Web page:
Ophelia

Based on a novel by Lisa Klein, Ophelia is a re-telling of Shakespeare’s classic play, Hamlet, as told from the perspective of a secondary character. Ophelia is a very pro-feminist movie in a time where that sentiment is a very welcome one, especially in the entertainment industry. It examines the strengths and motivations of a woman living in a society ran by men who are driven by their greed, ambitions, and bloodlust. There are brilliant performances all around, but the film truly belongs to its lead actress, Daisy Ridley. Ridley plays the character of Ophelia with such depth and grace. Ophelia is written to be witty, sharp, intelligent, careful, and most important to how the story plays out she’s brutally cunning. Naomi Watts as Queen Gertrude is fantastic as well. Her character blasts past the trappings of being a surface level villain. She’s not completely evil, she has a kindness to her that is genuine, but her selfishness and a particularly nasty mean streak prevent her from being a paragon of righteousness. Watts also plays the role of The Witch, a character with an expanded upon backstory that is poetically tragic.

“There are brilliant performances all around, but the film truly belongs to its lead actress…”

As stated previously, this is basically Shakespeare’s Hamlet told from Ophelia’s point-of-view. We’re introduced to her as a precocious child who sort of stumbles into noble life as Queen Gertrude’s handmaiden while also garnering the attention of young Hamlet (played by George MacKay). She has certain advantages, for instance, her impoverished upbringing parallels the Queen’s and the two form a kinship over their similar histories. She’s also educated and can read in a time where that was very uncommon for women. She is very guarded and does not immediately fall for Prince Hamlet’s romantic advancements. She’s caught in the middle of tragedy when the King’s brother, Claudius (played by Clive Owens in a terrible wig) commits murder and assumed the throne with the help of Queen Gertrude. Owens plays an excellent villain. He’s terrifically evil and terrifyingly intimidating. Ophelia begs Hamlet to exercise caution and not let his hatred and rage get the best of him, but her pleas fall on deaf ears. Most of you who are familiar with the story of Hamlet have an idea of where this is going, but there are enough twists and clever deviations that set this apart from being another standard adaptation. It’s not radically different, per say, but there’s certainly enough here to shake things up.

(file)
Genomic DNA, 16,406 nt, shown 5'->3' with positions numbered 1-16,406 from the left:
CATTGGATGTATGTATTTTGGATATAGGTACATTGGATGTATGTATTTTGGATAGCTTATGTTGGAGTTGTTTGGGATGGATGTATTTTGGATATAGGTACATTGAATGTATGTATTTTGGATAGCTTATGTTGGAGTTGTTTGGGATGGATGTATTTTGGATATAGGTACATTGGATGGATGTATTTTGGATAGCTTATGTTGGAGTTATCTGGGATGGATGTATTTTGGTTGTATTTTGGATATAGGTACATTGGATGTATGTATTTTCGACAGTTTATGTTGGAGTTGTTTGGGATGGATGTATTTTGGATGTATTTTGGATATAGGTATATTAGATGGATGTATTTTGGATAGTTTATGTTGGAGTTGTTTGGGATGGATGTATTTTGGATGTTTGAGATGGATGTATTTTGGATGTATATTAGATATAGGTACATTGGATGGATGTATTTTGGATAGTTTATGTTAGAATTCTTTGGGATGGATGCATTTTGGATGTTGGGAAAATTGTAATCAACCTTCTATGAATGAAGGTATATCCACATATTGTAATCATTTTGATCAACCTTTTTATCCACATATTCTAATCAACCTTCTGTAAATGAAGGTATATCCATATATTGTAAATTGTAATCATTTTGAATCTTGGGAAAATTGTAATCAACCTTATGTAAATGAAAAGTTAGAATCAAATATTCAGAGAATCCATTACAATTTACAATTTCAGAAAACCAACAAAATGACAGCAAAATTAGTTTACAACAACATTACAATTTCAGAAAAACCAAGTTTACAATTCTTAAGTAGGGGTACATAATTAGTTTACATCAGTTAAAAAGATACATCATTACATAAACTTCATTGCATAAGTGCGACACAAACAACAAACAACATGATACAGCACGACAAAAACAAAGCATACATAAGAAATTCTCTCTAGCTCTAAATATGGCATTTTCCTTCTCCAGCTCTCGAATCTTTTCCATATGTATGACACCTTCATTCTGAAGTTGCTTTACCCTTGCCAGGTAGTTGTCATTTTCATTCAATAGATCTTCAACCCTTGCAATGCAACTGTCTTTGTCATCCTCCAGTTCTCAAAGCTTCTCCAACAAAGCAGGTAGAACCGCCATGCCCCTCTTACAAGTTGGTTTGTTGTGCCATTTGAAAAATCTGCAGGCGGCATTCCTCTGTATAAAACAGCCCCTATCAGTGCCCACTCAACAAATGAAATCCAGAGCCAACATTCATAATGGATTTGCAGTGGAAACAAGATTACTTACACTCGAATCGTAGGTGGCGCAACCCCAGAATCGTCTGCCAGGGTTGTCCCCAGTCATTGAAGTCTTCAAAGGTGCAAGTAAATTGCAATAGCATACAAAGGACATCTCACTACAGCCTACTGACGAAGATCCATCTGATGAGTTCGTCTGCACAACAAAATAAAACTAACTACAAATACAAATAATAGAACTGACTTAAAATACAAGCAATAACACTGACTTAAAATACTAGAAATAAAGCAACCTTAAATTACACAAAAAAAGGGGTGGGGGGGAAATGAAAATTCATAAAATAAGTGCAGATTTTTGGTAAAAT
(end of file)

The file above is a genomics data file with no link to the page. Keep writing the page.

“…there are enough twists and clever deviations that set this apart from being another standard adaptation.

Another thing that stands out about this movie is the cinematography, set design, and costumes. This film looks amazing. It’s one of the most beautiful films I’ve seen in a long time. While the film has tremendous performances and is wonderfully pleasing to the eyes, it’s bogged down by horrendous soundtrack choices. There are these whispery pop songs that feel unbelievably out of place. I found myself rolling my eyes at these choices. It’s a shame because everything else in this film is so marvelously solid. Ophelia is an amazing movie that puts a positive feminist spin on a very familiar story. I’d love to see more classic stories retold from a female perspective like this one, written by women and directed by women. I hope this film finds its success and we see more like it in the coming years.

Ophelia (2018) Directed by: Claire McCarthy. Written by: Semi Chellas, Lisa Klein. Starring: Daisy Ridley, Naomi Watts, Clive Owens, Tom Felton, George MacKay, Devon Terrell, Dominic Mafham. Ophelia played as part of the Premieres competition at the 2018 Sundance Film Festival.

8 out of 10

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